Zoom Image
Fig. 1 (A) Cervical plain radiograph at the time of injury and (B) 3 months later. The white arrow denotes delayed union and the development of angulation and displacement.
Zoom Image
Fig. 2 Macroscopic picture showing low-intensity pulsed ultrasound being used as an adjuvant therapy after halo immobilization.
Zoom Image
Fig. 3 (A) Radiographs with an arrow showing the C2 vertebra at admission, 3 weeks after initiation of low-intensity pulsed ultrasound (LIPUS), and 10 weeks after initiation of LIPUS. (B) Computed tomography (CT) scans showing, lateral (right and left side) views at admission, 3 weeks after initiation of LIPUS, and 10 weeks after initiation of LIPUS, and axial views (bottom two panels) of C2 vertebra at 3 and 10 weeks after the initiation of LIPUS. White lines indicate the locations of the sagittal sections. Favorable healing of the fracture can be seen on the radiographs, and CT scans taken after initiation of LIPUS. (C) Time series of treatments was shown.

#

Discussion

Both delayed and nonunions can lead to additional suffering, and prolonged functional impairment for patients, as well as increased health care system costs.[9] Delayed unions, and nonunions often require additional complex surgical procedures to heal.[10] In the current case, 3 months of conservative therapy using a cervical collar failed to prevent increasingly severe angulation and displacement indicative of instability at the fracture site. For unstable fractures that are the result of traumatic spondylolisthesis of the axis (including some L–E type II and most type IIa/III fractures, or when external brace immobilization is ineffective), surgical management is indicated.[1]

When the decision to proceed with surgical fixation has been made, the various surgical techniques suggested include a posterior approach, an anterior approach or a combined anterior and posterior approach.[11] The anatomy of the upper cervical spine has large individual variations, and the presence of surrounding neurovascular structures makes pedicle screw fixations even more technically challenging. Misplacement and complications of pedicle screws placed using fluoroscopic techniques have been reported in up to 21.6% of cervical trauma patients.[12] In contrast, the disadvantage of conservative treatment with the halo device is prolonged immobilization for an additional 3 to 6 months with an uncertain outcome. Therefore, after halo immobilization, and before any decision being made to proceed with surgical fixation, we proposed the use of LIPUS as an adjuvant therapy and obtained an excellent outcome. We could see evidence of bone union only 10 weeks after the initiation of conservative treatment using halo immobilization. Importantly, we did not observe any adverse events.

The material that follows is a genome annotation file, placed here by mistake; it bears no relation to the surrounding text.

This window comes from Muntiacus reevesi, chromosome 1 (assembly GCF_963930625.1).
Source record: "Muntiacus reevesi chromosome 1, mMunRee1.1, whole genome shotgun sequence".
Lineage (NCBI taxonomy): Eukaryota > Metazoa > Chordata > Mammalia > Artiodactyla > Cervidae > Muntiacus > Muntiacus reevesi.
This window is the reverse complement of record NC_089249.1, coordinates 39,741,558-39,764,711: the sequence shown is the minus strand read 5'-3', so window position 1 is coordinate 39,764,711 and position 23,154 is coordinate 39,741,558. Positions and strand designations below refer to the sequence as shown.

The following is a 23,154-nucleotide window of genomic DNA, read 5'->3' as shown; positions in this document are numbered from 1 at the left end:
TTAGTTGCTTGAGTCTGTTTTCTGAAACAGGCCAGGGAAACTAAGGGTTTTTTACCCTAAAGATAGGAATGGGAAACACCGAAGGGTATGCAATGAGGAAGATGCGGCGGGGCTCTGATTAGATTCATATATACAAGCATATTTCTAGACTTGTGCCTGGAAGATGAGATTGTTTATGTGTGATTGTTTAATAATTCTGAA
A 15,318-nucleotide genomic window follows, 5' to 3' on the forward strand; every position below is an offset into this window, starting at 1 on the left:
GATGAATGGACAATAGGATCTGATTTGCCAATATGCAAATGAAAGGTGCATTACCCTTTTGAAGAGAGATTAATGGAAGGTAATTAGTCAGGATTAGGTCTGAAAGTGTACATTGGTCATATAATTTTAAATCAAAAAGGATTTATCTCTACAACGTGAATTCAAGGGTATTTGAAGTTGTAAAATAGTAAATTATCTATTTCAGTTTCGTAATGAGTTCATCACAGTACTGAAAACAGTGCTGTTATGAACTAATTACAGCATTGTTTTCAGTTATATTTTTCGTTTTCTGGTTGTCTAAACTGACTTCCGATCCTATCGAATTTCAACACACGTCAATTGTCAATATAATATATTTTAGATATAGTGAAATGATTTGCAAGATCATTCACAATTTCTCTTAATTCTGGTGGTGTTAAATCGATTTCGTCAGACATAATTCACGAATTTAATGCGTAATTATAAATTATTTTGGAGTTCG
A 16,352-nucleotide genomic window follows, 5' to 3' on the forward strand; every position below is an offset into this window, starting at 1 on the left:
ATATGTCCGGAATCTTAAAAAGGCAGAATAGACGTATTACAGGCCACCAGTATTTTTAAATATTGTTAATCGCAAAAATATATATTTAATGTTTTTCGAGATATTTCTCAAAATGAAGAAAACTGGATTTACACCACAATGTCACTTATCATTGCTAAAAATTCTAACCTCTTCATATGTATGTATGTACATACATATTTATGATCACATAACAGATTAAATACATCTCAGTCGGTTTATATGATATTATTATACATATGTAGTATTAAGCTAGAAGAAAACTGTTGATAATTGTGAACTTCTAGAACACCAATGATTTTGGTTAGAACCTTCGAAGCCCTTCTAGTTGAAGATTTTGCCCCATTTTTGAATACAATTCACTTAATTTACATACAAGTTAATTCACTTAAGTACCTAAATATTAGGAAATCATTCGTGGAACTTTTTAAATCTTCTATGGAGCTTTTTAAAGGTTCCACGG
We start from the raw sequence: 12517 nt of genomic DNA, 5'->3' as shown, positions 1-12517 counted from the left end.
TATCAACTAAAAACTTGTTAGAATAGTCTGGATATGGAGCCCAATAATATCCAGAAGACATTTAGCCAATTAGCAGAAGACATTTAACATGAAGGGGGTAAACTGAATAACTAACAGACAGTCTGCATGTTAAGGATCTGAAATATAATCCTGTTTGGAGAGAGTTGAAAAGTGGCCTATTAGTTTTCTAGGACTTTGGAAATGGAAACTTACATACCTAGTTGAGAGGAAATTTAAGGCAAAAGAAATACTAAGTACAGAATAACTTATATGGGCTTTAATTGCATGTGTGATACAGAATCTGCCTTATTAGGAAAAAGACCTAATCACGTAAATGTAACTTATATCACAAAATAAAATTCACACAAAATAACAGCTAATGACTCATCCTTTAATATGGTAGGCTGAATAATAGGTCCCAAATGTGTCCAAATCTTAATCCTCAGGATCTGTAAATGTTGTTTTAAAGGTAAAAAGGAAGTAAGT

It has been reported that clinical success rates with LIPUS for delayed unions and nonunions in long bones can range from 67 to 90%.[13] Interestingly, a positive effect of LIPUS on spinal fusion has been demonstrated in several animal experiments.[8] [14] [15] However, clinical data are completely lacking with respect to the efficacy and safety of LIPUS for spinal fractures in humans. Despite this, based on the current case we cannot conclude LIPUS alone can achieve a successful union in the case of previously delayed unions and nonunions of traumatic spondylolisthesis of the axis, but these results might indicate the combination of halo immobilization and LIPUS can synergistically induce bone union.

To the best of our knowledge, this is the first report describing that the combination of halo immobilization and LIPUS therapy might be a safe, effective, and feasible method by which to treat cervical spine fractures.


#
#

Conflict of Interest

All authors confirm that there are no conflicts of interest.


Address for correspondence

Tetsuro Ohba, MD, PhD
Department of Orthopaedics, University of Yamanashi
1110, Shimokato, Chuo, Yamanashi 409-3898
Japan   


Zoom Image
Fig. 1 (A) Cervical plain radiograph at the time of injury and (B) 3 months later. The white arrow denotes delayed union and the development of angulation and displacement.
Zoom Image
Fig. 2 Macroscopic picture showing low-intensity pulsed ultrasound being used as an adjuvant therapy after halo immobilization.
Zoom Image
Fig. 3 (A) Radiographs with an arrow showing the C2 vertebra at admission, 3 weeks after initiation of low-intensity pulsed ultrasound (LIPUS), and 10 weeks after initiation of LIPUS. (B) Computed tomography (CT) scans showing, lateral (right and left side) views at admission, 3 weeks after initiation of LIPUS, and 10 weeks after initiation of LIPUS, and axial views (bottom two panels) of C2 vertebra at 3 and 10 weeks after the initiation of LIPUS. White lines indicate the locations of the sagittal sections. Favorable healing of the fracture can be seen on the radiographs, and CT scans taken after initiation of LIPUS. (C) Time series of treatments was shown.